But then you hear that voice.
You may have recoiled at it at first — it’s just so…grating — but then within a few seconds, there’s this enticing element to it.
And to the whole song.
It grows on you pretty quickly thanks to a crank-it-to-11 intensity and colorable inclusive attitude courtesy of gang vocals and the raw, anthemic feel of the song as a whole.
And it makes these punks from Toronto, Canada (what?!) a really intriguing concept.
They play with a unique attitude that is part celebrated aggression and part aggressive celebration which (skipping over the easy comparisons to Japandroids or Fang Island…) reminds me of something in between Bomb the Music Industry! and (#tbt) the more aggressive third wave ska bands which were basically punk bands that turned off the distortion at times.
The self-titled album that “Guilt Trip” leads off is a whirlwind of earnest but frenetic rock music that takes back some of the fire that punk stole and melds it with the showmanship of metal, all built around the intentionally “fuck it” structure of post-punk. And I promise you that is not all Pitchforkian-gibberish.
Which is a blessing and a curse…
There is so much to like — and even love — in this album, but because it’s so hard to immediately categorize, Pup has to bank on the fact that audiences are going to actually dedicate a portion of their day to properly listening to it before contextualizing and critiquing it. And then the band has to pray that those dedicated, curious listeners are able to mobilize others with their seal of approval, growing their fanbase in a really organic way.
Basically, they have to hope people like me are doing people like this…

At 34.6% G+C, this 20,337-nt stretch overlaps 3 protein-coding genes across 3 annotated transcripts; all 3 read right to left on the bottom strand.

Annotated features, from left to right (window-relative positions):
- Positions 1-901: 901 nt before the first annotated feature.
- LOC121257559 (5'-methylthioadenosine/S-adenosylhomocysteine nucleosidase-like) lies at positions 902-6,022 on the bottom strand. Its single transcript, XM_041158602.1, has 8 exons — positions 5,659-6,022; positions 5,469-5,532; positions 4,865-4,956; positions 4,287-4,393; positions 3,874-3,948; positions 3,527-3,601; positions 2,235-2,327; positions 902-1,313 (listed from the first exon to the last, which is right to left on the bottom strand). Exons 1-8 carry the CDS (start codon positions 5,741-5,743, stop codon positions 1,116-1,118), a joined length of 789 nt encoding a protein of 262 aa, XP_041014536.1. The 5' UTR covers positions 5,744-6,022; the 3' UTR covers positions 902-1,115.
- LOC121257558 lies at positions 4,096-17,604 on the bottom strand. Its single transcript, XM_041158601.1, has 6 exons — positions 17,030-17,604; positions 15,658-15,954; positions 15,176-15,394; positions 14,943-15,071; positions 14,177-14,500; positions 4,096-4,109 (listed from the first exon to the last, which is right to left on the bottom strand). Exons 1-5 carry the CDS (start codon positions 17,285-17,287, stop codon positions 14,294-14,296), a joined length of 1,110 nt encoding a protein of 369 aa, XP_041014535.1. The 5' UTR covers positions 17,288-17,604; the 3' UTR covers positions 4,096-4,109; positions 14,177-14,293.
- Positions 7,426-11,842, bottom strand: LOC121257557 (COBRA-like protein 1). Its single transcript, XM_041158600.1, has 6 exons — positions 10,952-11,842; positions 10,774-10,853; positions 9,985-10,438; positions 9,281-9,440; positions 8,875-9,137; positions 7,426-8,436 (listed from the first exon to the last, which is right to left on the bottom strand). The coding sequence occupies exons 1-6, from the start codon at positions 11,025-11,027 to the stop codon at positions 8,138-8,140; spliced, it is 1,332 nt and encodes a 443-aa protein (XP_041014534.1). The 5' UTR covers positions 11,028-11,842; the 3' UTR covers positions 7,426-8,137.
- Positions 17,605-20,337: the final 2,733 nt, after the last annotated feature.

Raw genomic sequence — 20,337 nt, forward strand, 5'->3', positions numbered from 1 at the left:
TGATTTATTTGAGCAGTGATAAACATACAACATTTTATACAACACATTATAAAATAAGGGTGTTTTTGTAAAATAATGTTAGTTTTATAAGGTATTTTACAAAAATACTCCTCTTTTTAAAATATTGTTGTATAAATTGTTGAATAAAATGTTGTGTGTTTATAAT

Here’s hoping it works out for them.
And now, it’s time for a very special edition of…
AURAL PLEASURE WITH FRIENDS: Charles Bramesco Edition
Editor’s Note: Charles Bramesco, a former Guest Writer You Should Fucking Know, just got snatched up by the All Things Go team. I assume it was for his knowledge of esoteric Indian trip-hop remix albums.
- Dan The Automator – Bombay The Hard Way: Guns, Cars and Sitars
Like the catalogue of Tangerine Dream or the works of Isaac Asimov, Indian cinema is endlessly fascinating but intimdatingly dense.
The sheer volume of material to consider can scare off the uninitiated and make it impossible for newbies to find a point of entry. Due to the rigid regionalism of Indian sub-states, nearly two dozen distinct movements have emerged complete with their own genre trappings, stars and even languages.
The most lavish — and certainly the most well-known — is Hindi cinema, more popularly known as Bollywood (a handy portmanteau of “Bombay” and “Hollywood”). For decades, Bollywood steadily cranked out eye-poppingly elaborate musicals, where inter-caste love stories unfolded amidst visuals of unimaginable opulence.
Once the ’70s hit, however, Indian filmmakers got hip to the jive being slung stateside and realized that there were rupees to be made from snappy crime thrillers.
Suddenly, a deluge of cops-and-gangsters flicks flooded Hindi cinema, each with its own timelessly cool score. Brothers Kalyanji and Anandji Virji Shah masterminded the glut of these soundtracks, leaving a huge body of work that smoothly binds golden-era funk with traditional Indian music.
Enter Dan the Automator, hip-hop producer extraordinaire and, along with Kid Koala and Del the Funkee Homosapien, one third of Deltron 3030.
He judiciously curated the greatest hits of Kalyanji and Anandji and remixed them into slinky trip-hop transcendence on his overlooked album Bombay the Hard Way: Guns, Cars, and Sitars.
For starters, the track titles are scraps of brilliant pastiche; Dan bridges the gap between India and America’s hip-hop underground with cuts such as “The Good, The Bad, And The Chutney,” “Ganges a Go-Go” and “Fear Of A Brown Planet.” Traditional Indian music had been filtered through emerging genres before — Charanjit Singh’s album “Ten Ragas To A Disco Beat” practically invented electronica — but never with such a sense of unshakable cool. “Uptown Bollywood Nights” sounds like a sports car speeding through the Bombay blackness, with the driver not even breaking a sweat.
The India that Dan the Automator conjures here doesn’t lie east of Pakistan or south of China; it’s located in a superfly twilight zone, where men in pinstripe suit-and-turban combos grip tommy guns behind every corner.